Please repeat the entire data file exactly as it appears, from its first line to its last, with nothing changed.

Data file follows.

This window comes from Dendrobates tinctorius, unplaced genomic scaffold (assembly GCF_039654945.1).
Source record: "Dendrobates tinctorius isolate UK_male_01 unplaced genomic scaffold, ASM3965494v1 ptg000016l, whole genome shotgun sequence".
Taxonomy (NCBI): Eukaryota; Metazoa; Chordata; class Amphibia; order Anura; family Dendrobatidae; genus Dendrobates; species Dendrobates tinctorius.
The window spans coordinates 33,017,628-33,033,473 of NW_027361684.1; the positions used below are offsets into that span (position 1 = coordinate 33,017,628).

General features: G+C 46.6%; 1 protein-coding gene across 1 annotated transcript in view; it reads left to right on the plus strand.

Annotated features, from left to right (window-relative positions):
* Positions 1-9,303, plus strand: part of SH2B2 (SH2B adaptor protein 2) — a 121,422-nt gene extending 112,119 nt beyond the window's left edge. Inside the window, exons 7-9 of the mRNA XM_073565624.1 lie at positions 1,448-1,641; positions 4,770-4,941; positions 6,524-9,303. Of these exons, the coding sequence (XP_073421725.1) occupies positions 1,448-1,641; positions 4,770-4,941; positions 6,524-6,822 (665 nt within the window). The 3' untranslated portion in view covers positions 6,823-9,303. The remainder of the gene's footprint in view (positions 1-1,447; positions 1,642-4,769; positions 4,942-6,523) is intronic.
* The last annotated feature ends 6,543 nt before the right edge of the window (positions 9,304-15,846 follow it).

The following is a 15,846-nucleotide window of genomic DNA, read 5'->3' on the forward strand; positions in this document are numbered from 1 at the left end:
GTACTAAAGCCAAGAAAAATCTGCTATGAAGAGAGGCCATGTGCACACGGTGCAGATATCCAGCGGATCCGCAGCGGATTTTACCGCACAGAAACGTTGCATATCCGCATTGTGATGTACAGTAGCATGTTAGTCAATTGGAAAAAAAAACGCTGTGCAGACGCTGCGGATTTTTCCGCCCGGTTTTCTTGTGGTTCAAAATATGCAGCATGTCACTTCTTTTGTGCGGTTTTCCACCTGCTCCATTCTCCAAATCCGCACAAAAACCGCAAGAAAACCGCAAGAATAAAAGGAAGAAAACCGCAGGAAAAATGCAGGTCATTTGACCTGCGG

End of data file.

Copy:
This window comes from Dendrobates tinctorius, unplaced genomic scaffold (assembly GCF_039654945.1).
Source record: "Dendrobates tinctorius isolate UK_male_01 unplaced genomic scaffold, ASM3965494v1 ptg000016l, whole genome shotgun sequence".
Taxonomy (NCBI): Eukaryota; Metazoa; Chordata; class Amphibia; order Anura; family Dendrobatidae; genus Dendrobates; species Dendrobates tinctorius.
The window spans coordinates 33,017,628-33,033,473 of NW_027361684.1; the positions used below are offsets into that span (position 1 = coordinate 33,017,628).

General features: G+C 46.6%; 1 protein-coding gene across 1 annotated transcript in view; it reads left to right on the plus strand.

Annotated features, from left to right (window-relative positions):
* Positions 1-9,303, plus strand: part of SH2B2 (SH2B adaptor protein 2) — a 121,422-nt gene extending 112,119 nt beyond the window's left edge. Inside the window, exons 7-9 of the mRNA XM_073565624.1 lie at positions 1,448-1,641; positions 4,770-4,941; positions 6,524-9,303. Of these exons, the coding sequence (XP_073421725.1) occupies positions 1,448-1,641; positions 4,770-4,941; positions 6,524-6,822 (665 nt within the window). The 3' untranslated portion in view covers positions 6,823-9,303. The remainder of the gene's footprint in view (positions 1-1,447; positions 1,642-4,769; positions 4,942-6,523) is intronic.
* The last annotated feature ends 6,543 nt before the right edge of the window (positions 9,304-15,846 follow it).

The following is a 15,846-nucleotide window of genomic DNA, read 5'->3' on the forward strand; positions in this document are numbered from 1 at the left end:
GTACTAAAGCCAAGAAAAATCTGCTATGAAGAGAGGCCATGTGCACACGGTGCAGATATCCAGCGGATCCGCAGCGGATTTTACCGCACAGAAACGTTGCATATCCGCATTGTGATGTACAGTAGCATGTTAGTCAATTGGAAAAAAAAACGCTGTGCAGACGCTGCGGATTTTTCCGCCCGGTTTTCTTGTGGTTCAAAATATGCAGCATGTCACTTCTTTTGTGCGGTTTTCCACCTGCTCCATTCTCCAAATCCGCACAAAAACCGCAAGAAAACCGCAAGAATAAAAGGAAGAAAACCGCAGGAAAAATGCAGGTCATTTGACCTGCGG